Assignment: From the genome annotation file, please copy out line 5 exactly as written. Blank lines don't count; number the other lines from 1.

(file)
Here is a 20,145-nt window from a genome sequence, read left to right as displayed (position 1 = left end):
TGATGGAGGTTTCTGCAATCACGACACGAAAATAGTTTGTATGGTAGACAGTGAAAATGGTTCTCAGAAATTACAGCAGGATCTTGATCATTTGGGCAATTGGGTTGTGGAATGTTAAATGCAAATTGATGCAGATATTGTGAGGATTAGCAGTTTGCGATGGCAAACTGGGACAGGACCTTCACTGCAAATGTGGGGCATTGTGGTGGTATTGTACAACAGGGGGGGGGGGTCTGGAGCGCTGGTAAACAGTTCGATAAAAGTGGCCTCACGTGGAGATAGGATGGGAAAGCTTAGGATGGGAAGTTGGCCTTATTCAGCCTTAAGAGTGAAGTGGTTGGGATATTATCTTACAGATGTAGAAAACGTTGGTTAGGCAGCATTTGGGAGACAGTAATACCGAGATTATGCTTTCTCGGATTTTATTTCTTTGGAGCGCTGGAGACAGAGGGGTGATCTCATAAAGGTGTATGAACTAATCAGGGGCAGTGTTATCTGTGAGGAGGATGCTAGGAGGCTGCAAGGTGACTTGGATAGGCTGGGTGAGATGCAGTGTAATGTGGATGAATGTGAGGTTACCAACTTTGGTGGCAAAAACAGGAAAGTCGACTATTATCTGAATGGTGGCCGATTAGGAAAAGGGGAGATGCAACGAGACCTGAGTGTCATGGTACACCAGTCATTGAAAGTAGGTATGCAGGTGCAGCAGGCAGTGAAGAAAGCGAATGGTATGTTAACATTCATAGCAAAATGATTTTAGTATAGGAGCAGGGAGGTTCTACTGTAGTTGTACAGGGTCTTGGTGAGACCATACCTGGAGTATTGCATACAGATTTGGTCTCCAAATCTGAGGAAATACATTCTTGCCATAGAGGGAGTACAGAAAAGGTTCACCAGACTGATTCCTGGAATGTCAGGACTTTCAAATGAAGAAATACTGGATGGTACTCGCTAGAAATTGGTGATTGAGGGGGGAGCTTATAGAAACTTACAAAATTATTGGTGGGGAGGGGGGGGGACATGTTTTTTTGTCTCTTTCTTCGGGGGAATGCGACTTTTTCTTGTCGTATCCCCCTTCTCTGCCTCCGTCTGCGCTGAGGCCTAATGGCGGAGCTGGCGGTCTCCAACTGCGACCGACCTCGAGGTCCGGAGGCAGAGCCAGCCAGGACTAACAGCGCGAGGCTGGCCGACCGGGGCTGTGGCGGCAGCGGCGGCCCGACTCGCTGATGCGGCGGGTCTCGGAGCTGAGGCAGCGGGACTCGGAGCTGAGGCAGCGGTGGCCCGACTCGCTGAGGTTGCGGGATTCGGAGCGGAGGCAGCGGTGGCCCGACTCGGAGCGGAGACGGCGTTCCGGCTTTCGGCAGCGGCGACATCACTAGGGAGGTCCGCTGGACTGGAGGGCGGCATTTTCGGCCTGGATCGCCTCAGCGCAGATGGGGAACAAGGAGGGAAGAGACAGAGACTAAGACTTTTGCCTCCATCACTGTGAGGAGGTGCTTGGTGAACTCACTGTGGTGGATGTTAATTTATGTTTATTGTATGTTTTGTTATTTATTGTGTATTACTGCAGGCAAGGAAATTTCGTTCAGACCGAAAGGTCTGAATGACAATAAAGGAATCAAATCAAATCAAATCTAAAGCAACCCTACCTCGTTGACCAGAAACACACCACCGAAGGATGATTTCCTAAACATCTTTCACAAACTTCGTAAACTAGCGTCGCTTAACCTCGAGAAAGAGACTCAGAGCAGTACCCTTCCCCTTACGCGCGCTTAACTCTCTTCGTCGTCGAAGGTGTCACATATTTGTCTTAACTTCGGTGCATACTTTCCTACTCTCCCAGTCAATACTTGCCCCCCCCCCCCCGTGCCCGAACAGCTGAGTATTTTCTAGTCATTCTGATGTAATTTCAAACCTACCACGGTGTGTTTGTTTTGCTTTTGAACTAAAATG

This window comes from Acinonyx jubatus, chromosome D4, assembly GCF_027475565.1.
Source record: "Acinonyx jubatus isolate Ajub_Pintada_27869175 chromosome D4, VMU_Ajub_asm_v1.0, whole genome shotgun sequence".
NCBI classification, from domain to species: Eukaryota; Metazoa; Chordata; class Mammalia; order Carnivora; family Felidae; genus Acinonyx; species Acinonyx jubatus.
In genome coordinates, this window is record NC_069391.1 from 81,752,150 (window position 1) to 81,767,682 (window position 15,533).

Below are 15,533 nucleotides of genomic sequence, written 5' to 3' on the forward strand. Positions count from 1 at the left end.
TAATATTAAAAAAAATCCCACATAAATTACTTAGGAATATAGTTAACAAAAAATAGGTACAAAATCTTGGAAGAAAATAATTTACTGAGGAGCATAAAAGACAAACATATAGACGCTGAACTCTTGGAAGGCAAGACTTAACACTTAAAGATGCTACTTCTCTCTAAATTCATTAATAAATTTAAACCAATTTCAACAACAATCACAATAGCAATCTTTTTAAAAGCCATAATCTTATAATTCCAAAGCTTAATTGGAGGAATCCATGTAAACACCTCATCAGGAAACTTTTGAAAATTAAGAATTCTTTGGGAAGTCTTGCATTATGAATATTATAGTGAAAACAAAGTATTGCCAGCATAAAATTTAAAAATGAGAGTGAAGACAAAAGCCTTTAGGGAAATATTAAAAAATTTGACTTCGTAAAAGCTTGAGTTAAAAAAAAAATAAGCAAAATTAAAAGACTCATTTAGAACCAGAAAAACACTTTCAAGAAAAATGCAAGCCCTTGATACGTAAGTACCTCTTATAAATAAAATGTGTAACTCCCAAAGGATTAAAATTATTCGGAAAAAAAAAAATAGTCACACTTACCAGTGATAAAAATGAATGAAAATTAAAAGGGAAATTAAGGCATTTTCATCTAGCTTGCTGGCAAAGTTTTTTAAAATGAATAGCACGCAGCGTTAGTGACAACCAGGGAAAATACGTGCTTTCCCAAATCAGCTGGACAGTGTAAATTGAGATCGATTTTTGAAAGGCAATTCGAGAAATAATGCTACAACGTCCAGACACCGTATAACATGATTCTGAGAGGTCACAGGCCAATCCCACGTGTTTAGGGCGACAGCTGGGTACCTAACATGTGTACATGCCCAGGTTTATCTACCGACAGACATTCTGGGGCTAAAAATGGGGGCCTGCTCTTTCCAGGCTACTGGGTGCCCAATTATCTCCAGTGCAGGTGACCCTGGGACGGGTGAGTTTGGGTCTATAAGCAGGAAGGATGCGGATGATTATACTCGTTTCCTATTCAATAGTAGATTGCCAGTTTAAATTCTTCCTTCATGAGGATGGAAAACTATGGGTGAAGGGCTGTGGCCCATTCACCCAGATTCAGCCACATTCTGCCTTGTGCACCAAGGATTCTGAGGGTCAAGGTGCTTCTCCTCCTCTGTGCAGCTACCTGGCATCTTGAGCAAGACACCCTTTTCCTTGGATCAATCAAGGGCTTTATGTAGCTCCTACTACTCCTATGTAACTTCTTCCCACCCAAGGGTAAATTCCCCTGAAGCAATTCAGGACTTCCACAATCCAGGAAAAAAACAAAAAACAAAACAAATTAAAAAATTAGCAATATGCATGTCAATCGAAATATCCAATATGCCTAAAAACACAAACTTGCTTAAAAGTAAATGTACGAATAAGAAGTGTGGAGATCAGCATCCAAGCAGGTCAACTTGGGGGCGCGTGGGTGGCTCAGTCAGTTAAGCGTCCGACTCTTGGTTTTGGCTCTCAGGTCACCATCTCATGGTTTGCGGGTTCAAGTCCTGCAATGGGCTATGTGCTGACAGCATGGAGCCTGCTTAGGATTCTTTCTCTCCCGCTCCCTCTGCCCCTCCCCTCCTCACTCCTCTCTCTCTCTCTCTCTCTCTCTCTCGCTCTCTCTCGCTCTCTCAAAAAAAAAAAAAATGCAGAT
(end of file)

NCBI classification, from domain to species: Eukaryota; Metazoa; Chordata; class Mammalia; order Carnivora; family Felidae; genus Acinonyx; species Acinonyx jubatus.